These aren’t my lungs,” he told his theatre classmates. It was 2013 and Brennen Reeves was facing an eager audience, speaking of an illness without a face. No one knew. Brennen, who was born with the progressive lung disease, cystic fibrosis, has fought for every breath. As a child, doctors told him he’d wouldn’t live until 18 unless he traded the old pair for the new. Not only did he survive a double lung transplant, he would invoke his own story in a oneman play entitled “Breathe. A True Story.” These are his lungs, now.
This spring, I was honored to sail with veterans as part of the “Warrior Sailing Program” during the venerable Charleston Race Week. I met some of the most high-spirited young women and men you can imagine, and no matter if they lost their eyesight, a leg, or got shot several times, they demonstrated dignity and a positive attitude I sometime miss among their more self-absorbed peers. If their smiles and can-do attitude could resolve conflicts, then this is all it would take to make this a more peaceful planet! It could be reasoned that their sacrifices have made this a better world or made America a safer place, but the question that came to my mind is how much say did these young citizens have in deciding how invading Afghanistan and Iraq was going to benefit us?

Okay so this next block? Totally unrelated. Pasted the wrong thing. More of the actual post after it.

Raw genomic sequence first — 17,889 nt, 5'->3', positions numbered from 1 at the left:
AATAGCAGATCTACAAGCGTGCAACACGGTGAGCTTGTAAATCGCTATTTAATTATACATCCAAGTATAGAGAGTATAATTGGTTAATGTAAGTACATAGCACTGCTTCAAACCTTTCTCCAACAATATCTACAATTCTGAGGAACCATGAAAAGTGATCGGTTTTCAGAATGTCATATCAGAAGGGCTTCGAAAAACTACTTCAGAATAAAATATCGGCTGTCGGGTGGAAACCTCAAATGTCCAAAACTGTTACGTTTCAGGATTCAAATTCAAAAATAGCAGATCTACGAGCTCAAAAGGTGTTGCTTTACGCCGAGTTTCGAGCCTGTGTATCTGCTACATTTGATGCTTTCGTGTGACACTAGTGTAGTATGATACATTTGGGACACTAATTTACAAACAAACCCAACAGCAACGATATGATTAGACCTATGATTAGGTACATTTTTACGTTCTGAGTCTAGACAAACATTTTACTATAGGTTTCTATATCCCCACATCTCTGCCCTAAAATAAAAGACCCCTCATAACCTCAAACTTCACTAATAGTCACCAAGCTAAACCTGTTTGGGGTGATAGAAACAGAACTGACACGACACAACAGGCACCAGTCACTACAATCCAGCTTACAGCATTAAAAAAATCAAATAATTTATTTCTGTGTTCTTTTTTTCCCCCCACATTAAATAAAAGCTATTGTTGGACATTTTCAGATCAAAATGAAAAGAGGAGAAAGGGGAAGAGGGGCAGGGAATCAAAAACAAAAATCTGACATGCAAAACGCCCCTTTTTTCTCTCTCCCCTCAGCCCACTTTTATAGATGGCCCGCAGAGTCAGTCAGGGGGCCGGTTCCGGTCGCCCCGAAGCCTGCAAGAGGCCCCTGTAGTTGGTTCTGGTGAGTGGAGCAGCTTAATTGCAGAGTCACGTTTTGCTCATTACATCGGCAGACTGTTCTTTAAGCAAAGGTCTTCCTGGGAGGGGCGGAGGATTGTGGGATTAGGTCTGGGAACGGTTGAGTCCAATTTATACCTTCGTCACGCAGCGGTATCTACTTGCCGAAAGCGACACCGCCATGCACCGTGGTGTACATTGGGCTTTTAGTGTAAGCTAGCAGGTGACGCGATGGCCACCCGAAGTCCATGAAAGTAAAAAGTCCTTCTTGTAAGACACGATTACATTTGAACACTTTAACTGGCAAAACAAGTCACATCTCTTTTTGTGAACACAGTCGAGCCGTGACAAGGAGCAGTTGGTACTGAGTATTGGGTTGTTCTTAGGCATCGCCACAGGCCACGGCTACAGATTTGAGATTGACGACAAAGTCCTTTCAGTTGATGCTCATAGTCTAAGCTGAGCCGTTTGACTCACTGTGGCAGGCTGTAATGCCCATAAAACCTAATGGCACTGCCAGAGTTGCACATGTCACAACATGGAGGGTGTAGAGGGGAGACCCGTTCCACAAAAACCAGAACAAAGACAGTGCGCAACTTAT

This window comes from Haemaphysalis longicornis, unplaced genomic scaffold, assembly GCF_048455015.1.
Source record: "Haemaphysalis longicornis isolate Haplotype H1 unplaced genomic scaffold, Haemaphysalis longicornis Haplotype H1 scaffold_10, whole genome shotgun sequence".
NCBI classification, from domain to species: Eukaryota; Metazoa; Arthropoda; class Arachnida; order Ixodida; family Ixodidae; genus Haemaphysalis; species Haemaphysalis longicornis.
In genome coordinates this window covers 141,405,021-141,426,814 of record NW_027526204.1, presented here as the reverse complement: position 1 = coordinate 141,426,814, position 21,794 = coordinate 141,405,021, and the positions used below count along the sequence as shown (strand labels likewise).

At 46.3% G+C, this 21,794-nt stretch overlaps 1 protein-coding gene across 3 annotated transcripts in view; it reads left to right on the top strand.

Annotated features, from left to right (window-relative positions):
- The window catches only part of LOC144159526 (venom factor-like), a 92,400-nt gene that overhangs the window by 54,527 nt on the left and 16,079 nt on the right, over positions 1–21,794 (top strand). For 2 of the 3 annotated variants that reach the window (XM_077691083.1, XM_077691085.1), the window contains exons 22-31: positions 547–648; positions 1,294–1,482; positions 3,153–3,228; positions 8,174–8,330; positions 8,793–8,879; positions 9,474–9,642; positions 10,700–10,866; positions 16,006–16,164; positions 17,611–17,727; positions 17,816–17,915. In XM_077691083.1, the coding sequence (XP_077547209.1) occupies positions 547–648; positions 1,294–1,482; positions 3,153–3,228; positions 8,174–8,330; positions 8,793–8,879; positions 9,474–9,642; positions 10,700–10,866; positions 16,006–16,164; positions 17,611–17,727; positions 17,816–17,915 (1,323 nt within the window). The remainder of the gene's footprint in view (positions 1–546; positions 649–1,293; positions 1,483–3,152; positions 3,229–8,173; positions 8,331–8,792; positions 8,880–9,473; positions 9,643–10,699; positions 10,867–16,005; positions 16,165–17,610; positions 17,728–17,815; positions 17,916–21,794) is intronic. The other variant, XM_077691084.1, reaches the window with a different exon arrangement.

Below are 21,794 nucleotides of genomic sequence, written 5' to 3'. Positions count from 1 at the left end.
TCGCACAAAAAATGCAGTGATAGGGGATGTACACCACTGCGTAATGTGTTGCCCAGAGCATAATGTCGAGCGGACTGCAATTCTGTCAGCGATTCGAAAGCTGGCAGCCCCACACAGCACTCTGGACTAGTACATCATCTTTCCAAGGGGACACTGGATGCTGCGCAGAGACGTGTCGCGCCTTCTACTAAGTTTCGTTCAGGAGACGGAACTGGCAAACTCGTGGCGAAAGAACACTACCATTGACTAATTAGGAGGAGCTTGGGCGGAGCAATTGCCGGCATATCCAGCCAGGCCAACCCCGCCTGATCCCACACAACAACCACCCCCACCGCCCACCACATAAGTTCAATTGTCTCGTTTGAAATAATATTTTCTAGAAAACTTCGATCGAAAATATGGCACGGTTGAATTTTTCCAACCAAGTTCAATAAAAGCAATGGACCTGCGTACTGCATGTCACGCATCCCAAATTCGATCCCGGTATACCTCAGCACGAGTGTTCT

Left to right: Audrey Clayton, Allison Venrick, Anuska Frey, Kelly Spinella and Mike Lupi
With school out and Father’s Day coming soon, June is a special month full of energy. Some are celebrating their long standing work in the community, like J. Banks Design, celebrating 30 years, Boys, Arnold & Company, and The Cypress for 25 years. Engagements and weddings are bustling with the start of summer, and we are excited to highlight a few gorgeous venues, brides and vendors who continually create amazing events. Father’s Day makes it a truly special month though. Capturing a special moment between father and child on the cover, we took this opportunity to take a special look at the roles fathers can take in this day and age. It’s not always the 9-5 of yesteryear any longer.
is that something terrible happens to one of their offspring. After all, as parents we only want three things for our children: that they become independent, that they are happy, and that they stay alive.